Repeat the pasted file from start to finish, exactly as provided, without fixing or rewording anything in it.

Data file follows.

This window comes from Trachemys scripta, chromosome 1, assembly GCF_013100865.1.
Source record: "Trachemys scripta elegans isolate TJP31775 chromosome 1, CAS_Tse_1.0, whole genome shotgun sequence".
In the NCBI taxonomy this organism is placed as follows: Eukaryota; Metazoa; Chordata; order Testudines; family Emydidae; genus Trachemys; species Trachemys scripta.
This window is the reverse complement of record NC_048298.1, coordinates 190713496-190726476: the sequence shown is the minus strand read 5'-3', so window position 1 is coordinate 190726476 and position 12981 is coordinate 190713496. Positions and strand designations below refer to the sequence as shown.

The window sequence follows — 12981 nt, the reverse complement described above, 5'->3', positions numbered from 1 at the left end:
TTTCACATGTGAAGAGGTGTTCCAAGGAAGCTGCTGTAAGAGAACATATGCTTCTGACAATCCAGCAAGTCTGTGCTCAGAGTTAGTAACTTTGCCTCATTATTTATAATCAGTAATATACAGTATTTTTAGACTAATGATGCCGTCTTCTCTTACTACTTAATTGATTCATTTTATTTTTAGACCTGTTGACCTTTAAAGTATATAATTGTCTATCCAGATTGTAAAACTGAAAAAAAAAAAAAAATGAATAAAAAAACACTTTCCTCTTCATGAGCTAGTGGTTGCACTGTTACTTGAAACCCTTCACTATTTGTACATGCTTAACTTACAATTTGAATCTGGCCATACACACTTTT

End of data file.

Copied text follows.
This window comes from Trachemys scripta, chromosome 1, assembly GCF_013100865.1.
Source record: "Trachemys scripta elegans isolate TJP31775 chromosome 1, CAS_Tse_1.0, whole genome shotgun sequence".
In the NCBI taxonomy this organism is placed as follows: Eukaryota; Metazoa; Chordata; order Testudines; family Emydidae; genus Trachemys; species Trachemys scripta.
This window is the reverse complement of record NC_048298.1, coordinates 190713496-190726476: the sequence shown is the minus strand read 5'-3', so window position 1 is coordinate 190726476 and position 12981 is coordinate 190713496. Positions and strand designations below refer to the sequence as shown.

The window sequence follows — 12981 nt, the reverse complement described above, 5'->3', positions numbered from 1 at the left end:
TTTCACATGTGAAGAGGTGTTCCAAGGAAGCTGCTGTAAGAGAACATATGCTTCTGACAATCCAGCAAGTCTGTGCTCAGAGTTAGTAACTTTGCCTCATTATTTATAATCAGTAATATACAGTATTTTTAGACTAATGATGCCGTCTTCTCTTACTACTTAATTGATTCATTTTATTTTTAGACCTGTTGACCTTTAAAGTATATAATTGTCTATCCAGATTGTAAAACTGAAAAAAAAAAAAAAATGAATAAAAAAACACTTTCCTCTTCATGAGCTAGTGGTTGCACTGTTACTTGAAACCCTTCACTATTTGTACATGCTTAACTTACAATTTGAATCTGGCCATACACACTTTT